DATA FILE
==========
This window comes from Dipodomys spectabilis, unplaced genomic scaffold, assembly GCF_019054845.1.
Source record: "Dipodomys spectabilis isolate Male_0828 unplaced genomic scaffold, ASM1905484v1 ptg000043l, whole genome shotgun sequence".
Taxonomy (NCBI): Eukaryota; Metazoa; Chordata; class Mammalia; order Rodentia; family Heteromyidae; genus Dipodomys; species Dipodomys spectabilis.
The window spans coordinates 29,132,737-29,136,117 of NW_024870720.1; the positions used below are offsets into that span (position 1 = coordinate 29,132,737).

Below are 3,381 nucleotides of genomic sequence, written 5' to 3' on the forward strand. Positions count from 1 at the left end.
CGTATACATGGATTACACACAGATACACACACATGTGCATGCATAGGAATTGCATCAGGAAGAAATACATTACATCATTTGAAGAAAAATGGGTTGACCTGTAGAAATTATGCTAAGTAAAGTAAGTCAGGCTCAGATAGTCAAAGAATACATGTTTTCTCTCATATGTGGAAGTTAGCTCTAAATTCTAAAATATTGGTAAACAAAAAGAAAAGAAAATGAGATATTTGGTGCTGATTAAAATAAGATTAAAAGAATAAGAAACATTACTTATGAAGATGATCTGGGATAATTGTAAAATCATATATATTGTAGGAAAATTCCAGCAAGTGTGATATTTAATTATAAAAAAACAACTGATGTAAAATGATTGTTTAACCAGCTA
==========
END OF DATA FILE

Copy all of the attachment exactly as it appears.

This window comes from Dipodomys spectabilis, unplaced genomic scaffold, assembly GCF_019054845.1.
Source record: "Dipodomys spectabilis isolate Male_0828 unplaced genomic scaffold, ASM1905484v1 ptg000043l, whole genome shotgun sequence".
Taxonomy (NCBI): Eukaryota; Metazoa; Chordata; class Mammalia; order Rodentia; family Heteromyidae; genus Dipodomys; species Dipodomys spectabilis.
The window spans coordinates 29,132,737-29,136,117 of NW_024870720.1; the positions used below are offsets into that span (position 1 = coordinate 29,132,737).

Below are 3,381 nucleotides of genomic sequence, written 5' to 3' on the forward strand. Positions count from 1 at the left end.
CGTATACATGGATTACACACAGATACACACACATGTGCATGCATAGGAATTGCATCAGGAAGAAATACATTACATCATTTGAAGAAAAATGGGTTGACCTGTAGAAATTATGCTAAGTAAAGTAAGTCAGGCTCAGATAGTCAAAGAATACATGTTTTCTCTCATATGTGGAAGTTAGCTCTAAATTCTAAAATATTGGTAAACAAAAAGAAAAGAAAATGAGATATTTGGTGCTGATTAAAATAAGATTAAAAGAATAAGAAACATTACTTATGAAGATGATCTGGGATAATTGTAAAATCATATATATTGTAGGAAAATTCCAGCAAGTGTGATATTTAATTATAAAAAAACAACTGATGTAAAATGATTGTTTAACCAGCTA